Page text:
As the U.S. government shutdown looked set to move into its 15th day on Tuesday, Australian Treasurer Joe Hockey told CNBC the situation had taught his country a lesson on how not to handle domestic problems.
"There's a salient lesson here for the rest of the world in what's happening in the U.S. The world must live within its means and you cannot wait until five minutes to midnight to deal with the massive debt burden left by previous generations," said Hockey.
"Ultimately it comes down to a lesson for us in Australia [that] you cannot allow your domestic economy to get to this position," he added.
(Read More: Debt default damage already unfolding)
U.S. politicians have been stuck in a gridlock over deciding the new federal budget, which led the government to shut down two weeks ago. With the deadline for raising the government's debt ceiling only three days away, fears over a debt default have reached fever pitch. Some of the world's top bankers, along with the International Monetary Fund have all sounded warnings over the risk of a default, in recent weeks.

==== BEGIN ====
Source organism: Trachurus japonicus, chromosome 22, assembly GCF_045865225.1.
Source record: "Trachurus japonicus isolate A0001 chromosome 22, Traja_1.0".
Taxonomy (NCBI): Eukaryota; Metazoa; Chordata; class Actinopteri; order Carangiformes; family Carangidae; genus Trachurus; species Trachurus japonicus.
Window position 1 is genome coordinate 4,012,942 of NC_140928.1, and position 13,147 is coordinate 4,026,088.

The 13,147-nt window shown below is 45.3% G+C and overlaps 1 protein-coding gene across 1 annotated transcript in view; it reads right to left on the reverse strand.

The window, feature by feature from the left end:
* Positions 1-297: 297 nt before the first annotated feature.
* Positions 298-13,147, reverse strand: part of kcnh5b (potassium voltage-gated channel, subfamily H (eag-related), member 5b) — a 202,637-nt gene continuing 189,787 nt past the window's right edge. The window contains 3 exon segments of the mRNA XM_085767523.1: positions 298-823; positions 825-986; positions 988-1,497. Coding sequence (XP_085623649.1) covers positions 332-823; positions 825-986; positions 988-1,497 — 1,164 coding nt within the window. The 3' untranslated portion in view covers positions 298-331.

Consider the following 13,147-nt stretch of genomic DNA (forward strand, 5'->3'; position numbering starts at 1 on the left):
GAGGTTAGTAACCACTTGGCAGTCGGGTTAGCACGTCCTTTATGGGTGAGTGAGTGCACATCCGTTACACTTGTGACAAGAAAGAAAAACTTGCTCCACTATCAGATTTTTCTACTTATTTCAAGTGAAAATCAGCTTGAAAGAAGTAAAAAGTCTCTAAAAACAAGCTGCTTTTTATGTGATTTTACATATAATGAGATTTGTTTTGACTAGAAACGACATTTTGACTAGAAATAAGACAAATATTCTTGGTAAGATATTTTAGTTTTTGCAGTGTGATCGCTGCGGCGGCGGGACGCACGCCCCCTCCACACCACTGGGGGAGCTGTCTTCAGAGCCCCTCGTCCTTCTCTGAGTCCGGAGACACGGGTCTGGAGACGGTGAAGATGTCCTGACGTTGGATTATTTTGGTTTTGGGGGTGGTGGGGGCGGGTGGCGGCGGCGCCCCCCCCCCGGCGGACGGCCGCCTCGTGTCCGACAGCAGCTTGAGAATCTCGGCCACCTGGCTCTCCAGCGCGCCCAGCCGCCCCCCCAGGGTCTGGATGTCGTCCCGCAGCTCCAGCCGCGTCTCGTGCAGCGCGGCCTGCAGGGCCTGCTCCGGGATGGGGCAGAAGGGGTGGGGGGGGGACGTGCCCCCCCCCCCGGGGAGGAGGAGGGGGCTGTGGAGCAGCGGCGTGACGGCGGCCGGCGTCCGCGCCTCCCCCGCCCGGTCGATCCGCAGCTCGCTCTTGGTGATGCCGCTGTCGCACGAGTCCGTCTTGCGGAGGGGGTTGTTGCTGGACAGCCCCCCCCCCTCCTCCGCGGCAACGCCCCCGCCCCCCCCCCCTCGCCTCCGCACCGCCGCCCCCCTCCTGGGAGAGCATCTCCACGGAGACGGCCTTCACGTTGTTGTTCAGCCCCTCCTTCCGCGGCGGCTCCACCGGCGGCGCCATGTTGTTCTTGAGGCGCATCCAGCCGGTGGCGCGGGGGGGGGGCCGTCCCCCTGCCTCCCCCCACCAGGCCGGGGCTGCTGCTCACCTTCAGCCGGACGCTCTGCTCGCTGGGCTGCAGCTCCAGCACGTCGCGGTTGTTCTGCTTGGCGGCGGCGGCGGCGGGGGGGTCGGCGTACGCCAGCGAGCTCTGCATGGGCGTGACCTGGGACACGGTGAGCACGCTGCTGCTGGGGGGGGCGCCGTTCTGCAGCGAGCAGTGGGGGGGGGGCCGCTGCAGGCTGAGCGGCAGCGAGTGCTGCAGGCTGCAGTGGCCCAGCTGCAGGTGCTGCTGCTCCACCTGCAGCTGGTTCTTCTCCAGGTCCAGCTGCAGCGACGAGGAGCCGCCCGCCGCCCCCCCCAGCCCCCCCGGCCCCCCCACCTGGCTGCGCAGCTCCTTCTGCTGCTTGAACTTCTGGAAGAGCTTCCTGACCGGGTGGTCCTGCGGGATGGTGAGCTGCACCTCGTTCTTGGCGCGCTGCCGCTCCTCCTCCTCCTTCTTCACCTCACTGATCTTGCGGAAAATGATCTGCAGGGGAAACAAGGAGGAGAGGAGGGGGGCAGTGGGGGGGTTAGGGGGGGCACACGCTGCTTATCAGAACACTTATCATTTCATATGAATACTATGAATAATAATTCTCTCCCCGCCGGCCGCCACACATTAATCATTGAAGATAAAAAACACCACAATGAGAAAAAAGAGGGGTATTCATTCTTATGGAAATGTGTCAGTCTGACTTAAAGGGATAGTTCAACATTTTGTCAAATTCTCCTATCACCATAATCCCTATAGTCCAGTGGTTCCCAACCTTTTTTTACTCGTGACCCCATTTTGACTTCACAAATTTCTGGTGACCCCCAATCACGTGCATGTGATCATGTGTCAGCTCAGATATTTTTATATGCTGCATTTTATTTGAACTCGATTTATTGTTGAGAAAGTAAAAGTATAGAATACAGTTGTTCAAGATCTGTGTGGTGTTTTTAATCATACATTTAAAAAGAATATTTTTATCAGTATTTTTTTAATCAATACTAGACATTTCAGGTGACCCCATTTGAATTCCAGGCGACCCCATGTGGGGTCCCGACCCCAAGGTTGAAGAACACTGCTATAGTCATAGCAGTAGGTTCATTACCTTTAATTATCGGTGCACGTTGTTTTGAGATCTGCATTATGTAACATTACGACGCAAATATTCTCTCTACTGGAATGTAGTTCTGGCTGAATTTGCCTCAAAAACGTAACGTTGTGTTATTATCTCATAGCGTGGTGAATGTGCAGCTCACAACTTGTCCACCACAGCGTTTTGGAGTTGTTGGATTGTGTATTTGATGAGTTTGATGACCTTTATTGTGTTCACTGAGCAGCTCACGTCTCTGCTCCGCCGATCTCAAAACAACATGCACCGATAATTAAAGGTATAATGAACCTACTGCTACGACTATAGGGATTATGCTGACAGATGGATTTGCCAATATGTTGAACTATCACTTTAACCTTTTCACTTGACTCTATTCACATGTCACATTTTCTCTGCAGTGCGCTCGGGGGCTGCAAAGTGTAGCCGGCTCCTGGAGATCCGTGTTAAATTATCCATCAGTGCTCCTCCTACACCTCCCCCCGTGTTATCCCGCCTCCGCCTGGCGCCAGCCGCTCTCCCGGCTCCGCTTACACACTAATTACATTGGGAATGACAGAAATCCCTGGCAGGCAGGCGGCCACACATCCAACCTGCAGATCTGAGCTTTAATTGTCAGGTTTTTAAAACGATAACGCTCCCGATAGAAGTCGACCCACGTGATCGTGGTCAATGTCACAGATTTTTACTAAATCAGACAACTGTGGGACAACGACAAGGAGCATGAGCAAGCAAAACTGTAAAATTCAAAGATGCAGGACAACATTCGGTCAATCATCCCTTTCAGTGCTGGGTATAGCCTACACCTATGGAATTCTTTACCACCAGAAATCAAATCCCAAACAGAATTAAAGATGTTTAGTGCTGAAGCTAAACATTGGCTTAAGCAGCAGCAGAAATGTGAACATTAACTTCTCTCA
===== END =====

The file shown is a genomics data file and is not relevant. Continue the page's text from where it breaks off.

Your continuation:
The Australian Treasurer described the possibility of a U.S. debt default as "almost inconceivable" but said if it did happen, it would undoubtedly affect the global economy. He added that he was concerned the shutdown might set a precedent for how disputes are dealt with in future.
"The question is: how are they [Congress] going to ensure that this extraordinary period of uncertainty does not become the norm for the rest of the Obama administration's term in office? That's the big issue," he added.
(Read More: If US defaults,will China bail on Treasurys?)